When a user attempts to logon during a ‘blocked hour’, he or she will receive the following message: “Your account has time restrictions that prevent you from logging on at this time. Please try again later.” 15 minutes and 1 minute before the end of an approved period, Windows Vista will notify the user their allowed time is about to expire. If the user doesn’t log off before the end, Windows Vista will show the logon box (allow another user to log on if any) and save the user’s session so it can be continued later on when the user is allowed to log on again.
The Game Controls allow you to restrict access to games entirely, by ratings, or by specifically blocking or allowing specific games. To deny playing games entirely for the user, you can select No as depicted on the right.
Blocking games by rating and content types gives you extensive control about with games or blocked or allowed. In addition to thousands of built-in pre-rated game titles, an external rating system can be used. By default in the US, the latter is connected to the Entertainment Software Rating Board (ESRB) rating system.
Besides these rather dynamic restrictions, you can allow or block specific games by selecting them from a list of known installed games or by specifying the startup executable for the game. When a user tries to start a blocked game, an admin can make an exception by entering the password of an administrator account.
Allow and block specific programs
The Application Restrictions that enable you to allow and block specific programs. You can allow the user to use all programs or only the ones specified in the list. You can add additional programs by browsing for and selecting the corresponding executables. If application restrictions are turned on, the RunAs command will not work. Just as with Game Controls and the Windows Vista Web Filter, an administrator can grant access as an exception when a user attempts to start a blocked application.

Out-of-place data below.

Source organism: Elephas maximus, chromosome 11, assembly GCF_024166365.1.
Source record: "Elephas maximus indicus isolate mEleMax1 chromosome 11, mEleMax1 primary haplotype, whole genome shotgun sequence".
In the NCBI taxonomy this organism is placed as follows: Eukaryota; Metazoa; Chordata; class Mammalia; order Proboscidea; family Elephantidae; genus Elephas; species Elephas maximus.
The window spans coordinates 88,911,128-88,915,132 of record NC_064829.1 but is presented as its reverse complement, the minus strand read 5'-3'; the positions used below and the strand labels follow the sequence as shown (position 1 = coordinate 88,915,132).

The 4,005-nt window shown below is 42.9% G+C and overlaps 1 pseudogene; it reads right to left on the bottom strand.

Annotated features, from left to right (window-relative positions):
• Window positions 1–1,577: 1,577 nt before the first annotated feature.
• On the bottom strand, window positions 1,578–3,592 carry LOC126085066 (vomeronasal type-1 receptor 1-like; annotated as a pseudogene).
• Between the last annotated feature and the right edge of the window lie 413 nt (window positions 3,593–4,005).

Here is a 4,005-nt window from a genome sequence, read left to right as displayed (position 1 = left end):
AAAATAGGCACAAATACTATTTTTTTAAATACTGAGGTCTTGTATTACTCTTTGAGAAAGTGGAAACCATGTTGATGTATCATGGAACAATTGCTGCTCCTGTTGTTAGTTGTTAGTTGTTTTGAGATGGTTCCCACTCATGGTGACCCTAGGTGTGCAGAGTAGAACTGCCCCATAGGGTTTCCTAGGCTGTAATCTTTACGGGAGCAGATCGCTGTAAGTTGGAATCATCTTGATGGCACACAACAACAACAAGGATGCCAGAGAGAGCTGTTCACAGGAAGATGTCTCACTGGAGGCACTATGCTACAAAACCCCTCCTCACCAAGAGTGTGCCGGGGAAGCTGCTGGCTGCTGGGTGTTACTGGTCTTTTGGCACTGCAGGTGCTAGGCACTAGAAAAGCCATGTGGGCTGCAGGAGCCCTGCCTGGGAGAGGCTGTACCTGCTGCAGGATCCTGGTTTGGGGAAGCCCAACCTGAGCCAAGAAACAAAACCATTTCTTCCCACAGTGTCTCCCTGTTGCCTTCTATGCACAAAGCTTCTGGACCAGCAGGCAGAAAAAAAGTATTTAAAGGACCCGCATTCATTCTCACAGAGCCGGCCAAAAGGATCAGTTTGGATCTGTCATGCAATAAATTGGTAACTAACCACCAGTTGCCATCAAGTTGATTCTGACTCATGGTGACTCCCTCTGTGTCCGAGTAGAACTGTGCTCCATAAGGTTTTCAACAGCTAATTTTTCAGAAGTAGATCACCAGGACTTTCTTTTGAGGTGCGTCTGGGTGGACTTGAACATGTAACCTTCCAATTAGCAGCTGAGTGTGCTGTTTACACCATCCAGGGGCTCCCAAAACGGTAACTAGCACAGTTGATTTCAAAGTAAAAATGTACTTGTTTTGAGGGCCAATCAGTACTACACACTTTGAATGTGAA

Activity Reporting is available from the main screen of the Parental Controls for a user (as depicted in the first screen shot above) and disabled by default. As with any other type of Access Controls, it is imperative to check log/audit files frequently to determine whether the configured Parental Controls are effective and/ or need further configuration. Once enabled Windows Vista will also occasionally popup a reminder on the system tray of the task bar when an administrator logs on.
The reporting functionality depends on the new Windows Event Logging functionality in Windows Vista. Activity events are also stored in the Application log and accessible through the new and improved Event Viewer. The image on the right show the different categories that each can contain detailed information about the user’s activity on the computer. Including which websites were accessed or blocked, applications and games that were used, but also activity not controlled by Parental Controls like changes to systems settings, failed logon attempts, and email activity for example. You can also generate a report and save it to a HTML file.